Thursday, 15 November 2012

[creative-radio] Content - Children's Day, 16 Days, World AIDS Day


Children's Day, 16 Days, World AIDS Day
REPSSI & has put together a media kit - including ready to print articles, press releases, images, and facts sheets - to help journalists, editors and producers develop stories around several end of the year events. REPSSI's welcomes interview requests, and has staff across the region who are happy to answer any questions.

. Universal Children's Day - 20 November
. 16 Days of Activism - 25 November to 10 December
. World AIDS Day - 1 December

REPSSI works in 13 East and Southern African countries to lessen the devastating effects of HIV and AIDS, conflict and poverty on children by providing psychosocial support. Working with caregivers, community-based organisations, development practitioners, and teachers, the NGO helps develop skills necessary to provide care, love, and protection for all children. This set of resources will help you cover the above- mentioned internationally recognised days from the unique and compelling perspective of children's emotional and social health.
To download print articles, press releases, images, facts sheets, and for a list of contacts for Children's Day, 16 Days of Activism, and World AIDS Day, please visit the REPSSI media centre.

Available Stories

Caring for Children's Emotional Health
Deborah Walter
As the world celebrates Universal Children's Day on 20 November, Africa's children have a lot to look forward to. Yet, many children and youth continue to have a lot on their plates. High HIV prevalence rates, legacies of conflict and crime, and extreme poverty plague much of the continent. As a result, a growing number of children suffer emotional trauma, depression, neglect, abuse, overwhelming grief, upheaval, discrimination and social exclusion affecting their social, emotional and mental health. "All children have material needs such as food, shelter, health care and education. But children also have the right to be cared for, loved, and protected," explains Noreen Huni, Executive Director at REPSSI. "Care and support is not just about finding means, but about changing attitudes about children's rights and roles in society."

Developing girls' belief in themselves
Kopano Sibeko
The year is about to come to an abrupt end, and with it, a flurry of social justice and human rights activity. Kicking off with Universal Children's Day on 20 November, then moving into 16 Days of Activism, running from 25 November to 10 December, and in between, December 1, World AIDS Day. During 16 Days of Activism, there's a chance to celebrate girls, their immense potential, and initiatives that bring attention to the challenges faced by girl children. For Precious Kakusa*, this kind of support was life changing.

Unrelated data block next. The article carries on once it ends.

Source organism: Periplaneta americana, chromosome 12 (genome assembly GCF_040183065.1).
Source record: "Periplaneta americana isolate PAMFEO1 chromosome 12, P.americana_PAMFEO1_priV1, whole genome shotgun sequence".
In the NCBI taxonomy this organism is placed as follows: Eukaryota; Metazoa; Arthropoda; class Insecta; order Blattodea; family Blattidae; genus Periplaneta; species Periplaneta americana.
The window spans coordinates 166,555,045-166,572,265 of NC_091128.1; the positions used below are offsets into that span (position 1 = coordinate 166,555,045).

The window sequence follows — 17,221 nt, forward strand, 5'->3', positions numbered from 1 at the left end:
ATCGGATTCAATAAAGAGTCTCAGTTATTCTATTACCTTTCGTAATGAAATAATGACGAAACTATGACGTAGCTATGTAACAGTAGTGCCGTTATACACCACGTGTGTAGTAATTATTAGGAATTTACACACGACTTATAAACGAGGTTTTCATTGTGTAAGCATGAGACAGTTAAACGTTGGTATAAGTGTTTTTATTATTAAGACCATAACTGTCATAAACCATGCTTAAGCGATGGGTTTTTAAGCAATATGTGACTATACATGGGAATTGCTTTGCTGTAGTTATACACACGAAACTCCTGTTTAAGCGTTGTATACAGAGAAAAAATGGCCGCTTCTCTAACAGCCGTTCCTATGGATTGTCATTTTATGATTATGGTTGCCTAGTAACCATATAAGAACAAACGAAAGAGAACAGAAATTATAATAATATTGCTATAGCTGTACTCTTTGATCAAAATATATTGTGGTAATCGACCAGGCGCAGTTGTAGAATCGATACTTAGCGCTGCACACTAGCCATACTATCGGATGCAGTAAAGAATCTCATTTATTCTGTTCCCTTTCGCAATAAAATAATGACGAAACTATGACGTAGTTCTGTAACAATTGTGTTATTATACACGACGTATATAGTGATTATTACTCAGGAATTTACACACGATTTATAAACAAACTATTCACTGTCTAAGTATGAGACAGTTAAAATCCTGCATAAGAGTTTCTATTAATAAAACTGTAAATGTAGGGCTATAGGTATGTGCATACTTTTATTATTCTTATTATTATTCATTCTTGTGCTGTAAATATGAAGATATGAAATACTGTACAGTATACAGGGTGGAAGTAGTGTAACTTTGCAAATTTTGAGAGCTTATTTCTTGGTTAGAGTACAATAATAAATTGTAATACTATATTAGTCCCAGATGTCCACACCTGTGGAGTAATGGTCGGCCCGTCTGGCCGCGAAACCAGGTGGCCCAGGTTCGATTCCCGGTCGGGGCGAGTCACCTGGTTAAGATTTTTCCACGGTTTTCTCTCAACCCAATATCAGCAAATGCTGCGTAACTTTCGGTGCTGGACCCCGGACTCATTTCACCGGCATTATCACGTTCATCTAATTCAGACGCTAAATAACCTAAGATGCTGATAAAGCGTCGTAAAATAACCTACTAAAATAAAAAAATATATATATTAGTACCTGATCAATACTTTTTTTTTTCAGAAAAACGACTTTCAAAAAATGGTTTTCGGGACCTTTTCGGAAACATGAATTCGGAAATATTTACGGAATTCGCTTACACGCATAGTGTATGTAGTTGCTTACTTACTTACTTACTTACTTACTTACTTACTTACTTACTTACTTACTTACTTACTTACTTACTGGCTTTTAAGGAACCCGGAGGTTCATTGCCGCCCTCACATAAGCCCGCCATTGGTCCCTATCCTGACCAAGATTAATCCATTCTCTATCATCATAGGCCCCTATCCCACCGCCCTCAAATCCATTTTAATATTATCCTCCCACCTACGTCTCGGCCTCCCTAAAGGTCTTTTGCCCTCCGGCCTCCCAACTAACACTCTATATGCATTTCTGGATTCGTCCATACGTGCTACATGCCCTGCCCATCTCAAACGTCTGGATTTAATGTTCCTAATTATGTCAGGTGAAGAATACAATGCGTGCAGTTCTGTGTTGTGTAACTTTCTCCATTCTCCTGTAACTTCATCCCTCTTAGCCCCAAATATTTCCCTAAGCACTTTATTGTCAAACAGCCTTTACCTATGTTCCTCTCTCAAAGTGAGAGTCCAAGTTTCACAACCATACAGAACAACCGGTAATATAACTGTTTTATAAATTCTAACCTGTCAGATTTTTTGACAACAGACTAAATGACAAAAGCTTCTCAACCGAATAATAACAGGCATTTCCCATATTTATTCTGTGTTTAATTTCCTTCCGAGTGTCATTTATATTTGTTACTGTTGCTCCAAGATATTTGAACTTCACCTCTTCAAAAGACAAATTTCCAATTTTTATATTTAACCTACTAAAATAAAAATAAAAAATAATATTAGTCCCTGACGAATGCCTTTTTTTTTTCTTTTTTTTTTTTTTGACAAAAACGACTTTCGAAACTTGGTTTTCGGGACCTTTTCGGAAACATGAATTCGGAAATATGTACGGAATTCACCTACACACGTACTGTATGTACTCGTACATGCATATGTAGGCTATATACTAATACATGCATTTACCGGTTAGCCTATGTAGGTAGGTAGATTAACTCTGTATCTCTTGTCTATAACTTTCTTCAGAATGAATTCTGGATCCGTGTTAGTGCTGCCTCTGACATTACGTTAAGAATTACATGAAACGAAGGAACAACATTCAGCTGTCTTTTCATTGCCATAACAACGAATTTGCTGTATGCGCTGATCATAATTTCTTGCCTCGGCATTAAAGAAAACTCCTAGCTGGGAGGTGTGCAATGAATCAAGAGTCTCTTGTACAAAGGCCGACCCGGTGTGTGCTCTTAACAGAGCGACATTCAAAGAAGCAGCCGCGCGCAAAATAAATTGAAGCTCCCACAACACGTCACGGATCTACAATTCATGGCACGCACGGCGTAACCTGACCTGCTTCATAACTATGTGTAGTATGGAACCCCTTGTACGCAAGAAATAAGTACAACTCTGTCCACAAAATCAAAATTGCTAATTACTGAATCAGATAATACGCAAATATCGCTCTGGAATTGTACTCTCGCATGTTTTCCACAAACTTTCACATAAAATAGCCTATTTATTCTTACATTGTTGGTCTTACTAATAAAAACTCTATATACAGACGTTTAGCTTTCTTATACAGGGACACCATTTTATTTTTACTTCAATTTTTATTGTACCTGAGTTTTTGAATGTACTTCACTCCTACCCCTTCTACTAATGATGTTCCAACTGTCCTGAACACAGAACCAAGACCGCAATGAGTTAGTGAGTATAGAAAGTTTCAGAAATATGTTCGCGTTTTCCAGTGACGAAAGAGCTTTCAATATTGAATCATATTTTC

Raped at the age of 13, she contracted the HIV virus. Living in an orphanage after her parents died, the now 15-year old faced discrimination and stigma.
After writing her own Hero Book to talk about her experience with stigma, as part of a CARE International Zambia project, the courageous teen took it upon herself to disclose her status to the other girls. She told them that that the shame belongs not with her, but with the man who raped her and infected her.
* real name has been disguised to protect the child

Ending stigma key to "Getting to zero"
Kopano Sibeko
From 2011 to 2015, the global community will celebrate 1 December, World AIDS Day, under the theme "Getting to Zero," echoing the UNAIDS vision of achieving "Zero new HIV infections. Zero discrimination. Zero AIDS-related deaths." According to REPSSI, along with all of the physical resources, Getting to Zero requires new approaches and changes to social environments,
especially when it comes to countering stigma and discrimination. "There is a need to scale up work with communities and families to transform attitudes. This starts with helping them deal with the emotional and social challenges they are facing," says Noreen Huni, Executive Director of REPSSI.
"Supporting people living with HIV, reducing stigma and discrimination, and caring for affected families is key to achieving Getting to Zero."

Full stories available from the REPSSI media centre.

For more information contact the REPSSI, who will be able to put you in touch with other contacts as needed.
Also "Like" REPSSI on Facebook to stay up to date with emerging news and info and follow REPSSI on twitter @REPSSI,

Sarah Demian
Communications Officer
REPSSI Secretariat
Tel: + 27 11 998 5820
Cell: +27 76 016 3366

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